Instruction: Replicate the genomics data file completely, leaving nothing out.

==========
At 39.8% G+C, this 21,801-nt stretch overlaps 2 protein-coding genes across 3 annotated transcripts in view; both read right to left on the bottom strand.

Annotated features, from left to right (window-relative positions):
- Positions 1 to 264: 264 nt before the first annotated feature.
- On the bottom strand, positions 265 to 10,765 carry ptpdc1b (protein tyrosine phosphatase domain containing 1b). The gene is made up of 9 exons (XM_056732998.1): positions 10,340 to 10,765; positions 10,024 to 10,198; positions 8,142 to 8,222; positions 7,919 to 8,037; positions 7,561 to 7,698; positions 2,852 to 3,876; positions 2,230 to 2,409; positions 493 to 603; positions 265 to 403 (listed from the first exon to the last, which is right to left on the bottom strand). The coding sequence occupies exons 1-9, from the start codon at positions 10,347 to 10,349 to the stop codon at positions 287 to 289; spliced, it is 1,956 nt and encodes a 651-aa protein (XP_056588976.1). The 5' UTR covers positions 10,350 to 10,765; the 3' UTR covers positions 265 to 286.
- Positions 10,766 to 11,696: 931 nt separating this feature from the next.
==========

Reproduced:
At 39.8% G+C, this 21,801-nt stretch overlaps 2 protein-coding genes across 3 annotated transcripts in view; both read right to left on the bottom strand.

Annotated features, from left to right (window-relative positions):
- Positions 1 to 264: 264 nt before the first annotated feature.
- On the bottom strand, positions 265 to 10,765 carry ptpdc1b (protein tyrosine phosphatase domain containing 1b). The gene is made up of 9 exons (XM_056732998.1): positions 10,340 to 10,765; positions 10,024 to 10,198; positions 8,142 to 8,222; positions 7,919 to 8,037; positions 7,561 to 7,698; positions 2,852 to 3,876; positions 2,230 to 2,409; positions 493 to 603; positions 265 to 403 (listed from the first exon to the last, which is right to left on the bottom strand). The coding sequence occupies exons 1-9, from the start codon at positions 10,347 to 10,349 to the stop codon at positions 287 to 289; spliced, it is 1,956 nt and encodes a 651-aa protein (XP_056588976.1). The 5' UTR covers positions 10,350 to 10,765; the 3' UTR covers positions 265 to 286.
- Positions 10,766 to 11,696: 931 nt separating this feature from the next.